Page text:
I think, and I'll not touch much on whatever else the 'transition period' between 33 and 70AD may have been, or meant to those who were alive at the that time; that this so-called 'transition period' was, not only what I like to call 'the changing of the guard', or the period of inauguration of the New ( er ) Covenant; but, more than that, a time of purification by trials and testings of His special people ( I Peter 2:9 ), not unlike it's typification under Moses in the 'wilderness, before they were allowed to enter the Promised Land, which, itself was a type of Heaven, or, the Rest ( Hebrews 4 ) that we now enjoy in Christ!
Going back to our main thesis; we notice, in verse 49 of I Corinthians 15, that Paul tells them that 'as we have borne the image of the man of dust, we shall bear the image of the heavenly Man' ( an interesting note on this passage; the Majority text, upon which the Authorized Version is largely based, replaces the last part of this verse with, 'let us also bear the image of the heavenly Man' )
I've already discussed with several people that I believe that the 'image of God in which He created Adam, or man; was the ability to have dominion; so, if that is the case; is the 'image of Christ' here in I Corinthians, the same as the 'image of God' in Genesis 1? Has God re-created man ( II Corinthians 5:17 ) in His image, so that we could fulfill His purpose in making man in the first place?
I've always looked at this next verse, as further reiterating the Scriptural idea that our physical bodies will not inhabit Eternity, or Heaven; but last night, I had yet another 'revelation'!
Paul tells his 'brethren', in verse 50, that “flesh and blood cannot inherit the kingdom of God; nor does corruption inherit incorruption.”
With a surface reading of this verse, we might get the idea that I outlined above, but when taken in context with Paul's usage of the word 'flesh, especially in Romans 8; it takes on a whole new aspect!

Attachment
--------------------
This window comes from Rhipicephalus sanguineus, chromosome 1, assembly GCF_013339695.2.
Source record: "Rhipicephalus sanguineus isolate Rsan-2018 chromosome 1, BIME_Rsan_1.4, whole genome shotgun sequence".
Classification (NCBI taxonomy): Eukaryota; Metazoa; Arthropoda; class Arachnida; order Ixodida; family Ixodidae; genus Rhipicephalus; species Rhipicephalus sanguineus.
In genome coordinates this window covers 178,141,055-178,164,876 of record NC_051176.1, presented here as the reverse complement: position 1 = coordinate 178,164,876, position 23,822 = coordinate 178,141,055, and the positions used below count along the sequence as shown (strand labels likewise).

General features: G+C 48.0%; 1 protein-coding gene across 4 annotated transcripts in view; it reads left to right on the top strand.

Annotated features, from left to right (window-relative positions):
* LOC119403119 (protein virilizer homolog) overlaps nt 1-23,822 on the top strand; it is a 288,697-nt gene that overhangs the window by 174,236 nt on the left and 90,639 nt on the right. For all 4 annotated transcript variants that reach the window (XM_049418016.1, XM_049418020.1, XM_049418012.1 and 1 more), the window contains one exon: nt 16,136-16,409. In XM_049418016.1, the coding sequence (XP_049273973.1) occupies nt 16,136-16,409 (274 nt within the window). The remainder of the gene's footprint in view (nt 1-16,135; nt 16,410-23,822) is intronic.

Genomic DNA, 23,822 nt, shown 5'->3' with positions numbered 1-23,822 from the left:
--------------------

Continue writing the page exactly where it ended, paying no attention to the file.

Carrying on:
Paul tells the saints in Rome that “those who are in the flesh cannot please God.”
Well; I guess that does it! There's just no pleasing God until we 'shuffle off this mortal coil', right?
We should hope that that's not the case! I think that we can all agree that Paul is not saying here that those who are physically alive cannot please God, but rather that those who 'live after the flesh', or live to indulge our fleshly nature, are 'dead while we live'!
Paul clears this up in the next verse, when he tells them, “But you are not in the flesh but in the Spirit, if indeed the Spirit of God dwells in you...........”
So, if Paul 'simply' means our sinful nature, here in Romans 8:8,9, by his use of the word 'flesh', why wouldn't he mean the same 'flesh' in I Corinthians 15?
The Greek word sarx, used in all but two instances by Paul, and translated 'flesh' in his letters; does have a literal meaning of 'flesh, as stripped off the bone', but also, according to my Strong's Concordance, a meaning of 'the human nature'.
For more instances, in Paul's letters, and otherwise, where 'flesh' doesn't necessarily mean 'flesh'; look at, Romans 7:5, all of chapter 8,13:14,I Corinthians 1:26, 5:5, II Corinthians 1:17, 5:16a, 10:2,3b, 1:13, Galatians 5:17,19,24, 6:8, Ephesians 2:11a, I Peter 3:18,21,4:1a,2,6, and II Peter 2:10.
There is more that could have been written here, but for the sake of time and space, and that God's Name may be glorified, and not my own, through His Word; I will end here, with the admonition to be a Berean, and search the Scriptures, 'to see if these things are so'!
In His Kingdom and service,